In the last blog I talked about how diversions in our path can shake up our plans. The day I was going in circles trying to find my destination for the conference, also began one of the most painful detours of my life.
That night I returned to my brother and sister-in-law’s house where I was staying, and found out that Leo, my brother, had fallen while unloading his commercial truck. He hit his head and was knocked out. An office worker found him and called 911. He was taken to the hospital and had stitches in his head and given one day off work.
My reaction was very adamant. “You need to go get a CT scan!”
Leo laughed, “I’m fine.”
“How long were you unconscious?” I began quizzing him.
“What did they tell you about the concussion?”
“No one mentioned a concussion.”
I was getting very…uh…motherly. “How could you be knocked out and NOT have a concussion. It may be weeks before you feel the effects of that, when the brain swelling starts to go down.” My voice may have gone up some. “You can’t go back to work after only one day. How is that safe?”
Our conversation did drift to other topics. The next morning, I playfully, and seriously, left for my conference with, “You need your head examined.”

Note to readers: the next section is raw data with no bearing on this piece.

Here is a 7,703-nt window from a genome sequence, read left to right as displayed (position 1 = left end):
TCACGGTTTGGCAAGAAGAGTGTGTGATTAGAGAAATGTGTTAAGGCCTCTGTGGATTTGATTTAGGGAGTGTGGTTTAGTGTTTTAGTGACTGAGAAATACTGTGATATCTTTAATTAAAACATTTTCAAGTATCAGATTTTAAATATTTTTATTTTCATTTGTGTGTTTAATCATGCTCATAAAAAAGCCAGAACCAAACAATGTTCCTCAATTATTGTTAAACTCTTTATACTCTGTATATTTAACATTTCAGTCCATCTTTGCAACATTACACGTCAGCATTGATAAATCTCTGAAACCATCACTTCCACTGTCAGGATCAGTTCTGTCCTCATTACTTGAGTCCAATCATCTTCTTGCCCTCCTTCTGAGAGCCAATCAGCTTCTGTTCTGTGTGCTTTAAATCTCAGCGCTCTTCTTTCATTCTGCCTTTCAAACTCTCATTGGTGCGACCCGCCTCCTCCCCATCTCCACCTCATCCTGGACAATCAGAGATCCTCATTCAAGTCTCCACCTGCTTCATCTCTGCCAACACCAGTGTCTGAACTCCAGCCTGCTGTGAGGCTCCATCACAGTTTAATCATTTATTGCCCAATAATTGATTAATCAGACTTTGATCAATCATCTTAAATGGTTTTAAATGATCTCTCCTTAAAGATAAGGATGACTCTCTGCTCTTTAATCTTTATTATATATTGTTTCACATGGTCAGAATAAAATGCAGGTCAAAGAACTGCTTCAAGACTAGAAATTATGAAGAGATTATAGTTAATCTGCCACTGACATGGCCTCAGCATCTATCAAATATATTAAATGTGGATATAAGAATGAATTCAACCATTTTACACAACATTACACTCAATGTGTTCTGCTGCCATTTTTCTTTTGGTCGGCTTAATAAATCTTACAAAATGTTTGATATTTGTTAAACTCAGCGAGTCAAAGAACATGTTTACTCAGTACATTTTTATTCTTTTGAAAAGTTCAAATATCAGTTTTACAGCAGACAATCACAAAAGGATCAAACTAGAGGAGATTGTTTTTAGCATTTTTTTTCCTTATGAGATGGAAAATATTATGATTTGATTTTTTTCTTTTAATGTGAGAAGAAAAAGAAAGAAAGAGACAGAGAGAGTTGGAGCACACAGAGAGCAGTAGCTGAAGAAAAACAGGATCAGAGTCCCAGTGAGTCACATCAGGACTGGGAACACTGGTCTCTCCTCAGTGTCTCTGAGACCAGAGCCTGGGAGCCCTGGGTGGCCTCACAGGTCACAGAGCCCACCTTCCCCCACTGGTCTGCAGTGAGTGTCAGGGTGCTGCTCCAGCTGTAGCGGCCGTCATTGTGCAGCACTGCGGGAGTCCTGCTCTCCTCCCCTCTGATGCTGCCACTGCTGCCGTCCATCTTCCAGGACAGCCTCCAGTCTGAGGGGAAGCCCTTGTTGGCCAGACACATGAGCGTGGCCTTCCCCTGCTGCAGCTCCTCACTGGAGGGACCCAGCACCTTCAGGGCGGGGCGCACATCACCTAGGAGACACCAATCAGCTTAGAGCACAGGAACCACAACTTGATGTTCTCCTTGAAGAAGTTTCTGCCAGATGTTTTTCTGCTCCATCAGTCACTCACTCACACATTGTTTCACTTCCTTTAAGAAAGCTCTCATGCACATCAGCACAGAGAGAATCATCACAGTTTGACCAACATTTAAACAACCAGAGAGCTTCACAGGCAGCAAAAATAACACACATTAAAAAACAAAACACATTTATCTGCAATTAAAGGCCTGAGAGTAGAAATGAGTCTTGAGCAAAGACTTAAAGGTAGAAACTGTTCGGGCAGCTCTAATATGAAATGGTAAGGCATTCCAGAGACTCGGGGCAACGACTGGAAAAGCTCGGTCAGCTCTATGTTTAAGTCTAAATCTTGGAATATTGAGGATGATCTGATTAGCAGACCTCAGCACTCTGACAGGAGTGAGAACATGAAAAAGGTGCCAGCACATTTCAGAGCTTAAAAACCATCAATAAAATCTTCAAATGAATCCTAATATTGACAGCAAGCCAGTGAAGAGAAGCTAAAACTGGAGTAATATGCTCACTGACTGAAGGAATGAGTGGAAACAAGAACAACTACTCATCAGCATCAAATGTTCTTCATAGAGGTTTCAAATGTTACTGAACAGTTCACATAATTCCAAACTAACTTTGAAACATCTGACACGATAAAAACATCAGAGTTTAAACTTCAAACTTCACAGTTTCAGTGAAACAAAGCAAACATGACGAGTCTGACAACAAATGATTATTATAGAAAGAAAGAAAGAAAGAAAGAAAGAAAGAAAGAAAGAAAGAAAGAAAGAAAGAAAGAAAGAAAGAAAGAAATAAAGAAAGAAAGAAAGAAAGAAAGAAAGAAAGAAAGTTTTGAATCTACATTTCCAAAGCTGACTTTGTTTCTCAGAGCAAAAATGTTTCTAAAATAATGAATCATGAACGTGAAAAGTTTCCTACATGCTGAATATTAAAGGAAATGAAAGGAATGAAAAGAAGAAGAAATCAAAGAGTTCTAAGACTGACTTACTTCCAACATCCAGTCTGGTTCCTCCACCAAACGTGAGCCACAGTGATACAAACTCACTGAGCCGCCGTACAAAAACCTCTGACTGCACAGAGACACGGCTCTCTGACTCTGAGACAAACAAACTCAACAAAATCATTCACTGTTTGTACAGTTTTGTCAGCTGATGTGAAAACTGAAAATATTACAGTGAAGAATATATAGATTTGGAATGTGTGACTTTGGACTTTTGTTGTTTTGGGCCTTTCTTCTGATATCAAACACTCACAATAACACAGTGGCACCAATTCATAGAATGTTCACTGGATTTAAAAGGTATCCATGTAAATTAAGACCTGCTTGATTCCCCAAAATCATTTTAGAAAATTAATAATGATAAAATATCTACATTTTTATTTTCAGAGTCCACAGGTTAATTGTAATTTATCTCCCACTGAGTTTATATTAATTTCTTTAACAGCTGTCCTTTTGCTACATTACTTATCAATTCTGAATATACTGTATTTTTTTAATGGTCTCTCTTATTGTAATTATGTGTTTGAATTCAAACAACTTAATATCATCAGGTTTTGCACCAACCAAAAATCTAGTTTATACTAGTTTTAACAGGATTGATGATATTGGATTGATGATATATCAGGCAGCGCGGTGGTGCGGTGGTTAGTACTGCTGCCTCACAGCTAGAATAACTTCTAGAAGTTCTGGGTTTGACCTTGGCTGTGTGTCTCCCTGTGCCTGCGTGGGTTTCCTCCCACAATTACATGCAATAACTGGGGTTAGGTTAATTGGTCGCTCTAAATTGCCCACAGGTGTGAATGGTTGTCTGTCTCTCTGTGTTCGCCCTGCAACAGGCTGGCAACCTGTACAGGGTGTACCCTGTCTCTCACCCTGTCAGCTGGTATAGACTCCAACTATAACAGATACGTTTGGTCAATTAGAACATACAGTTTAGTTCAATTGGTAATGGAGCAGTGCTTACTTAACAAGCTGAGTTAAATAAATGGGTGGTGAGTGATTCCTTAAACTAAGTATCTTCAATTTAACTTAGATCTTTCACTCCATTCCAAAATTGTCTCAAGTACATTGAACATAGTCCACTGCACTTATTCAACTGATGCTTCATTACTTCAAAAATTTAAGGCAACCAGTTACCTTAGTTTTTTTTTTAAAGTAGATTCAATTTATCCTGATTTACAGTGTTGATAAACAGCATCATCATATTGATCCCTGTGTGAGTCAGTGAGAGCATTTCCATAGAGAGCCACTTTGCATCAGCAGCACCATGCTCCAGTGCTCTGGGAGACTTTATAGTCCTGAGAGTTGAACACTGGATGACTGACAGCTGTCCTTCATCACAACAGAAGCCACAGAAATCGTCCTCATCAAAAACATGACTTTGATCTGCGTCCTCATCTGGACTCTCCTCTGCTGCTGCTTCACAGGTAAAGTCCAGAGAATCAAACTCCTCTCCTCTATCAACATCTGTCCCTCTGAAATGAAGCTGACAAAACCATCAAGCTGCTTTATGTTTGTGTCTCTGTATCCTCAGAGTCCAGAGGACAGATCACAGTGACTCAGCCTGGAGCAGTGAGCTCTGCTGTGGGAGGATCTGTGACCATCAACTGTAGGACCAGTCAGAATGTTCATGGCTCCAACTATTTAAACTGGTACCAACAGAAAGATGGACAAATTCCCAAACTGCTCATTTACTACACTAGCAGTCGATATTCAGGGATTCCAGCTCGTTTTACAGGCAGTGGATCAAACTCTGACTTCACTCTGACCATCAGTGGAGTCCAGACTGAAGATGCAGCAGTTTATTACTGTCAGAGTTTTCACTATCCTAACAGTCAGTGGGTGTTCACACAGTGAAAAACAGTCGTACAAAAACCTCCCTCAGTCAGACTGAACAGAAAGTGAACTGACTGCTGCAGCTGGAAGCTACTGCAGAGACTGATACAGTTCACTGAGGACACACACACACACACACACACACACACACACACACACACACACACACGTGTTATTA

Three weeks later I received a phone call to tell me Leo had an accident with his truck and he did not survive his injuries. To the investigators it appeared he was unconscious before the truck left the road. When I learned that his truck drifted off the road, I knew in my heart that it was from his resent head injury.
Natural reactions set in. I wanted someone to blame. I wanted to tell someone “I told you so!” I wanted to go back and change how he was examined. Nothing could be done. As I struggled with finding fault, I realized no one had the power to effect Leo’s life outside of God. He had given his life to Christ, who can intervene in human errors. I accepted that God had chosen to take Leo home.
I don’t know the answer to “why now?” Trusting God doesn’t mean that I don’t hurt. It means that I am not bitterly or angerly looking for someone to blame. Leo is with his Lord and that is a great comfort to me at this time. Knowing that he was a good person, doing what he loved, and that he had a large network of people who loved him eases my pain a little. I am proud of the man my little brother became.
You may be reading this and have never asked Jesus into your life. I would strongly suggest that you do. You may not be concerned about your eternity right now, but you have no hold on tomorrow. Eternity may be sooner than you think. What about the loved ones you leave behind? Would you want them to anguish over losing you to an unknown eternity?
The best way to make the best of your life is by following Jesus.
Life may take many turns, but with Jesus by your side you will have peace in knowing you are not alone. And you won’t miss enjoying forever in heaven.